Thursday, April 19, 2007

2007-2008 Bowl Lineup Announced

Yesterday, the NCAA Postseason Football Licensing Subcommittee announced the Bowl lineup for the 2007-2008 season. The good news is that there will be no new bowl games. The bad news is that there will still be 32 bowl games, meaning that 64 of the 119 teams in Division IA, *CORRECTION* Division I ‘Bowl Subdivision’ will have the opportunity to participate in the postseason. Once again, we will be able to witness epic battles between deserving, high quality teams, as they proceed to advertise pizza, computers, gasoline, and obscure hotel chains, shipping companies, and western states. Here are a few of the most notable matchups from last year:

Bell Helicopter Armed Services Bowl
Tulsa Golden Hurricanes (8-4) vs. Utah Utes (7-5)

Champs Sports Bowl
Purdue Boilermakers (8-5) vs. Maryland Terrapins (8-4)

Emerald Bowl
Florida State Seminoles (6-6) vs. UCLA Bruins (7-5)

Gaylord Hotels Music City Bowl
Clemson Tigers (8-4) vs. Kentucky Wildcats (7-5)

Insight Bowl
Texas Tech Red Raiders (7-5) vs. Minnesota Golden Gophers (6-6)

International Bowl
Western Michigan Broncos (8-4) vs. Cincinnati Bearcats (8-5)

MPC Computers Bowl
Miami Hurricanes (6-6) vs. Nevada Wolf Pack (8-4)

New Mexico Bowl
New Mexico Lobos (6-6) vs. San Jose State Spartans (8-4)

Papajohns.com Bowl
South Florida Bulls (8-4) vs. East Carolina Pirates (7-5)

PetroSun Independence Bowl
Oklahoma State Cowboys (6-6) vs. Alabama Crimson Tide (6-6)

R+L Carriers New Orleans Bowl
Rice Owls (7-5) vs. Troy Trojans (7-5)

Did anyone who is not a rabid supporter of these teams go to any of these games? Did anyone who is not a homer actually watch them on TV? I didn’t think so. It is time for the NCAA to, at minimum, demand a winning record for bowl eligibility, especially considering that wins against IAA, *CORRECTION* Division I ‘Championship Subdivision’ opponents are now allowed in the win count.

Do not, however, count on this happening any time soon, especially with resident foxes in henhouses issuing platitudes like this:

“The subcommittee is pleased to license all 32 bowls that took place last year,” said Jeff Hathaway, director of athletics at the University of Connecticut and acting chair of the NCAA Postseason Football Licensing Subcommittee. “It shows the good work and management that these bowl organizers have done to create a positive experience for the student-athletes.”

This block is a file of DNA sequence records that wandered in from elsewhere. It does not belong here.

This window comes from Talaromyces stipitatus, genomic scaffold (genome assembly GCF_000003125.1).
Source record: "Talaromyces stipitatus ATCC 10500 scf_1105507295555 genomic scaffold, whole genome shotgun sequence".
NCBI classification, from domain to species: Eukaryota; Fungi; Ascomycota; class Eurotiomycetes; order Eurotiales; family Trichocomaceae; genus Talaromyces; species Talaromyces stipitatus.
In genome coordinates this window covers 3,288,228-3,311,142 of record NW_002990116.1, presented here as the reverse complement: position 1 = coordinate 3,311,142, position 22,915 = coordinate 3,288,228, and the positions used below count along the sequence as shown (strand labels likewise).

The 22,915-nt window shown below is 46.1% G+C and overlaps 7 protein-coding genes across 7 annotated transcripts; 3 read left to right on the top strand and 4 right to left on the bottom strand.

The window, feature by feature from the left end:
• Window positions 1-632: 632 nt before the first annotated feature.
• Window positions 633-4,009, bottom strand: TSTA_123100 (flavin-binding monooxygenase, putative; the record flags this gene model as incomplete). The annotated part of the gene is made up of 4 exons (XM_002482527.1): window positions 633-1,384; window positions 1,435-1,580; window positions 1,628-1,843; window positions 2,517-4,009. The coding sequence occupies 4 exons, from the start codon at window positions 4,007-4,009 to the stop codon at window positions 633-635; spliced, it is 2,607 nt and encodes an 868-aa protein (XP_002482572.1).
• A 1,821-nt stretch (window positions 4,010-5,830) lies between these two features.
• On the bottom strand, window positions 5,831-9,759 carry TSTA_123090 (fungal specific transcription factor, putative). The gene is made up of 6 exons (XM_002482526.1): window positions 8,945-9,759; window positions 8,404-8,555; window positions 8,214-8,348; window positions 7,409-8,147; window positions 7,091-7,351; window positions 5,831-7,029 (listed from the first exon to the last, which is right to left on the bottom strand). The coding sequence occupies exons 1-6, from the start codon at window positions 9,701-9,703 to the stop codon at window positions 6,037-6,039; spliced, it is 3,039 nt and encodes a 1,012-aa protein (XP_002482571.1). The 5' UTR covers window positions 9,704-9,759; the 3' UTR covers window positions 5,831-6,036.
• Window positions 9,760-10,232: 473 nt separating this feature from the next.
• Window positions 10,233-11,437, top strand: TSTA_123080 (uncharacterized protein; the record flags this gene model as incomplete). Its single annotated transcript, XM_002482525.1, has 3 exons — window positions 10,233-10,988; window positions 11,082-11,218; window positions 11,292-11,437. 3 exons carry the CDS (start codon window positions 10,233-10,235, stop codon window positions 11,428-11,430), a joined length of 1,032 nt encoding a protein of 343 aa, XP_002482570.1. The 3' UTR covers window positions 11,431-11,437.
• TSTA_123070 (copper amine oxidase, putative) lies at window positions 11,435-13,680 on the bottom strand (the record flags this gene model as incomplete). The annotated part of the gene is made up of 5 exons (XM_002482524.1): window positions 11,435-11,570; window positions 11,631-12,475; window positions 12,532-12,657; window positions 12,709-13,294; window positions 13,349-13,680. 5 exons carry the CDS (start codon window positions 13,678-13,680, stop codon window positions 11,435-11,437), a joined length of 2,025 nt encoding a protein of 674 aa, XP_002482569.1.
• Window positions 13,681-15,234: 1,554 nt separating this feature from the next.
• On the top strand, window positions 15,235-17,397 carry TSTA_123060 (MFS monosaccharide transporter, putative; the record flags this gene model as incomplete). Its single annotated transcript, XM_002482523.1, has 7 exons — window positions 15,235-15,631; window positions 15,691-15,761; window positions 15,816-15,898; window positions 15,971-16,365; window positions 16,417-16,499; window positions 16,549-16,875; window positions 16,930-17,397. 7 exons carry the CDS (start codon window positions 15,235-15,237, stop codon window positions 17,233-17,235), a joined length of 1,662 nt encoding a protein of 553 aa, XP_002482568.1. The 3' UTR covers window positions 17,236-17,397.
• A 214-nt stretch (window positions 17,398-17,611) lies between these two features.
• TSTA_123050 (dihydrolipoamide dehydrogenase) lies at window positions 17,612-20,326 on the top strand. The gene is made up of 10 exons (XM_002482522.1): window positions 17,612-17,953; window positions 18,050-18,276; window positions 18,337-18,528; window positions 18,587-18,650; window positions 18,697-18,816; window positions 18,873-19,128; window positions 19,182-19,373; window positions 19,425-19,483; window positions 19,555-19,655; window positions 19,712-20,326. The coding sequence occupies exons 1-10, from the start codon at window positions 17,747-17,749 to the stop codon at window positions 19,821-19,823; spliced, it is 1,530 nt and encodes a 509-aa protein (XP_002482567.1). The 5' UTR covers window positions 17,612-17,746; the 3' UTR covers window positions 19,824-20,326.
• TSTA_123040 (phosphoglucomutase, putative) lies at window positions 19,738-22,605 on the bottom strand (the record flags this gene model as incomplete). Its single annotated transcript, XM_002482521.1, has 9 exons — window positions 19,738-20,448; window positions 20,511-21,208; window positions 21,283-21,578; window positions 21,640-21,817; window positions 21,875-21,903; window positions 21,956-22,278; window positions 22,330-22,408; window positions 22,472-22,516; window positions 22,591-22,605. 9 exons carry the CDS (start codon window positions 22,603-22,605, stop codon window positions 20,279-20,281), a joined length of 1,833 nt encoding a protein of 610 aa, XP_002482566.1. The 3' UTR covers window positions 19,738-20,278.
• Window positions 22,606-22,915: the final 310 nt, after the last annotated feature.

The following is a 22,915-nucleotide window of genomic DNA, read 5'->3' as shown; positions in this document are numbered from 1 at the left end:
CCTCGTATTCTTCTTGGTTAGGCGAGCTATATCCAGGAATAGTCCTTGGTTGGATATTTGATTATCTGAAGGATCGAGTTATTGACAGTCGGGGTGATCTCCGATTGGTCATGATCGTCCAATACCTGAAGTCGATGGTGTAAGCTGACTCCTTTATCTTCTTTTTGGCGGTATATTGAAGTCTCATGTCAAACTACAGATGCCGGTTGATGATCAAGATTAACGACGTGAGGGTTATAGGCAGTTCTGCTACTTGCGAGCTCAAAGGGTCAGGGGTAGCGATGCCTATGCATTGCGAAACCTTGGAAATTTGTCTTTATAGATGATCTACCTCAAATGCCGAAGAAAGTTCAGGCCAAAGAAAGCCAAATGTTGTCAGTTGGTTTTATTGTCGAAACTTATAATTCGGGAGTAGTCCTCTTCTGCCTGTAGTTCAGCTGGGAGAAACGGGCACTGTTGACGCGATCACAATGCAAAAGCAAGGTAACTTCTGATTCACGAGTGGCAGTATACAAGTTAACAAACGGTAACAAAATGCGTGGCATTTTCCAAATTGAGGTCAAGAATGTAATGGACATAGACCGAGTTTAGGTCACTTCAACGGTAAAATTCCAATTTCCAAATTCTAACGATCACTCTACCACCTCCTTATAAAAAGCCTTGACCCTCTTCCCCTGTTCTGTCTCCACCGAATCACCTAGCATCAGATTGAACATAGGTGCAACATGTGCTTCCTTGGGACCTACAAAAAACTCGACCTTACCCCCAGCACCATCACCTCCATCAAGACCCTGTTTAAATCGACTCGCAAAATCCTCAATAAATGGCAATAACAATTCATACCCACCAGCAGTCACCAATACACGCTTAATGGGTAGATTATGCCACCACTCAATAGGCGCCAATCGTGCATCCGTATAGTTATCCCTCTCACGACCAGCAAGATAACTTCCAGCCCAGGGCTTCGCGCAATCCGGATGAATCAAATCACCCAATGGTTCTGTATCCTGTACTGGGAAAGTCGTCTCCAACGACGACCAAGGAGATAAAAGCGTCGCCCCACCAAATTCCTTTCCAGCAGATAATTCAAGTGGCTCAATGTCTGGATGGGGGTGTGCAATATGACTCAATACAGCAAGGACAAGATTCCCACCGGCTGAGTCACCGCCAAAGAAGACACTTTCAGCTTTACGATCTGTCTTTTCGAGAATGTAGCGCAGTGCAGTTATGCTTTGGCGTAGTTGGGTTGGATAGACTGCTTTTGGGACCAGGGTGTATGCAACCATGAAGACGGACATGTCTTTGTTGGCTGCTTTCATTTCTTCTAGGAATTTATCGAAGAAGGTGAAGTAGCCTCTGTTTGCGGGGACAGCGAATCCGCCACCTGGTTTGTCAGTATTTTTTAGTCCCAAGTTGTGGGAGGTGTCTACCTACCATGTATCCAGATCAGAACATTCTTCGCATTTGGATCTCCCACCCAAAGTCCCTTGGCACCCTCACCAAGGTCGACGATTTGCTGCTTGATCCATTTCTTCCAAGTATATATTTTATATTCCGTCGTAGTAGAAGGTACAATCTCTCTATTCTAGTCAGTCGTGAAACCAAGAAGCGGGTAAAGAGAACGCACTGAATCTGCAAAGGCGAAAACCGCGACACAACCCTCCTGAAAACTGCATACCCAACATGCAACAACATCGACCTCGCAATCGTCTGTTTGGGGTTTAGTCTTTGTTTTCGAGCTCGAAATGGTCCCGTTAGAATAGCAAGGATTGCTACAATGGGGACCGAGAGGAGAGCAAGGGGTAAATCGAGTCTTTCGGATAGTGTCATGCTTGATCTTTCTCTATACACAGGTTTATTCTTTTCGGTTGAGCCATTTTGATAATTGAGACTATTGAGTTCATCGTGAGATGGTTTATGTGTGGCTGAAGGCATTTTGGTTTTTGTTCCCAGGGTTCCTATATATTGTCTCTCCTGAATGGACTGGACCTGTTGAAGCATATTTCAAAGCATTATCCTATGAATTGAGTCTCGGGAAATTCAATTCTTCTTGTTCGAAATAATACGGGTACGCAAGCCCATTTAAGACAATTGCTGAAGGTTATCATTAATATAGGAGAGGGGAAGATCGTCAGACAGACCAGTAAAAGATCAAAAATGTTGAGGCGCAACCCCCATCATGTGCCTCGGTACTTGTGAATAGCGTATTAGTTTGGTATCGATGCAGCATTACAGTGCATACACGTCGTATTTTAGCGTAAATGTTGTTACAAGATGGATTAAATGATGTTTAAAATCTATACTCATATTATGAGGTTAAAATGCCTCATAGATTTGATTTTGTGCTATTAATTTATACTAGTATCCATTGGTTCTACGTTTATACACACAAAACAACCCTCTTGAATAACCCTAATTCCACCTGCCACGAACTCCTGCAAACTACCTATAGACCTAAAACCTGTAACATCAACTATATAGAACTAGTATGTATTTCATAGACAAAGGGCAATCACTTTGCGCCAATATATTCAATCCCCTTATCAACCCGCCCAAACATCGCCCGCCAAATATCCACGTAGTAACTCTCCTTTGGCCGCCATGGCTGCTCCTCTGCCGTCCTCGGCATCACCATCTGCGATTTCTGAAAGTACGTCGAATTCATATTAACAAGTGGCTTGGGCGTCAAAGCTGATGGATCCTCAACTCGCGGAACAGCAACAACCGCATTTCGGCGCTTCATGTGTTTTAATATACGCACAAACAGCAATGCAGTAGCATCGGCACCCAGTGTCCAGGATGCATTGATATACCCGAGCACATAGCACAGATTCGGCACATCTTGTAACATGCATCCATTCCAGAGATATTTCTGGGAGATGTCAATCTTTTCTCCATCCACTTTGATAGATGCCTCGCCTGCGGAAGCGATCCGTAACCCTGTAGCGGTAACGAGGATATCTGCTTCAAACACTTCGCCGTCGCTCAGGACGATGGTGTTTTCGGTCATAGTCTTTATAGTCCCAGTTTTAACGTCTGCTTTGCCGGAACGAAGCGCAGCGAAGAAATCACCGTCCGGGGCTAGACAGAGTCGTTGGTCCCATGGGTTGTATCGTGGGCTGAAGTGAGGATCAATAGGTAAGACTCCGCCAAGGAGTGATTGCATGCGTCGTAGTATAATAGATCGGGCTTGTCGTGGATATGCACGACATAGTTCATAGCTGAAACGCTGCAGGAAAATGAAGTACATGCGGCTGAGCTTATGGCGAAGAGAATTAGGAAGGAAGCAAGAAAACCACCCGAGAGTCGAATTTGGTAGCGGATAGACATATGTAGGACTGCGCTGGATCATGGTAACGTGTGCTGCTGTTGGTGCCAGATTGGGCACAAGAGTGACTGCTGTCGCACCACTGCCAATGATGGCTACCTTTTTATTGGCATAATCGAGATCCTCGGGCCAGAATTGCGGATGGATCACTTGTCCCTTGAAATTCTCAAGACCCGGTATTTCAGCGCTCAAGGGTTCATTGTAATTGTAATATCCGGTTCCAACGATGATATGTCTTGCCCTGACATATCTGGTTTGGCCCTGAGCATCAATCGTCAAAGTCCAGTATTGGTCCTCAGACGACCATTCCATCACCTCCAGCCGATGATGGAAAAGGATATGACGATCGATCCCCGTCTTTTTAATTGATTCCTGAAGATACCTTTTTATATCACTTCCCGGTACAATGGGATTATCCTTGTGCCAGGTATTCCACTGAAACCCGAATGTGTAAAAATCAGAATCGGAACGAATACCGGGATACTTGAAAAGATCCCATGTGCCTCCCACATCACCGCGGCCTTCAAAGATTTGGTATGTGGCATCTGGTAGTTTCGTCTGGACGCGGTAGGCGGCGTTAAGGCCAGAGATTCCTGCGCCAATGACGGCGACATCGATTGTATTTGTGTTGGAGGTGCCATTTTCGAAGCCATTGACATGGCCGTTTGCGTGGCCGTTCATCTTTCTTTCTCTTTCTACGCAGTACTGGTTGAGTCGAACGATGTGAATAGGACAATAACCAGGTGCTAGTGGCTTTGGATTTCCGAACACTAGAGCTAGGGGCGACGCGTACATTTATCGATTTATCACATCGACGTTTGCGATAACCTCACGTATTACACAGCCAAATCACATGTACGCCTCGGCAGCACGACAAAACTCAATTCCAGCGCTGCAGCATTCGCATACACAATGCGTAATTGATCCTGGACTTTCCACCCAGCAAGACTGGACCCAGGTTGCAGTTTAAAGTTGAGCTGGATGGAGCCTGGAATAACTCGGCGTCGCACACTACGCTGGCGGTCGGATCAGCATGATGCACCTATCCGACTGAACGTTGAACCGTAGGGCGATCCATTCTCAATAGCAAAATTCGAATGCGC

3 comments:

PhilipVU94 said...

As a fan of a school that would love to aspire to 6-6, dregs of mediocre major-conference, hardly worth watching status, my feelings are somewhat different. Don't get me wrong -- I agree there are too many bowls, and too small a percentage worth watching. However, I'm also acutely aware that a bowl, even a lousy bowl, can be a worthy goal for a struggling program.

I would probably reduce the number of bowls slightly and factor bowl droughts into the equation. However, while the longsuffering of the fans may be foremost in my minds, it's really about the players who cycle through every 4 or 5 years. I would say that a team playing in a bowl for the first time in three years is playing with mostly bowl rookies. Therefore, such teams should get a decided preference in the bowls that otherwise wouldn't be very interesting.

Of course the really good, New Year's Day-caliber bowls shouldn't have that restriction. But for the December ones, this would make it more like the Preseason NIT or Maui Classic where different schools take turns getting their chance, and I can't see how that's a bad thing. (Blantantly biased in my own school's interest, maybe, but we're Vanderbilt! Give us a break!)

Summary of my bowl requirements:
*At least 6 I-A wins and no bowl in the prior two year period.
*At least 8 I-A wins.

That's a pretty decent compromise between "Throw the mediocre bums out," and "Getting to a bowl is such a great experience for the players," don't you think?

Profane said...

The problem with any alterations to the formula is that they will fail since IA football generally, and the bowl system specifically, is the grossest example of the PROFANE nature of intercollegiate athletics. The Jim Delanys of the world are only partially responsible. We must also blame the meek acquiescense of Myles Brand and others not only to the new bowl eligibility rules, but to the 12 game season as well.

Superdestroyer said...

The easier method of limit the number of bowl games is to insist that every school that attends a bowl game commits to bringing the same number of people that it would have taken to the Rose Bowl.

When a schools is playing in a New years day bowl or a BCS bowl, the school brings the band, full sets of cheerleaders, 50 staffers from the Athletic Deparments, and 50 plus staffers from the school's administraiton.

Yet, when a school like a 6-6 florida Sate plays in th Emerald Bowl they leave the band, dance team, mascot, and others behind because the reimbursement of the bowl is too low to fund everything.

Make the schools treat all bowls like they are really important or cut the bowl game.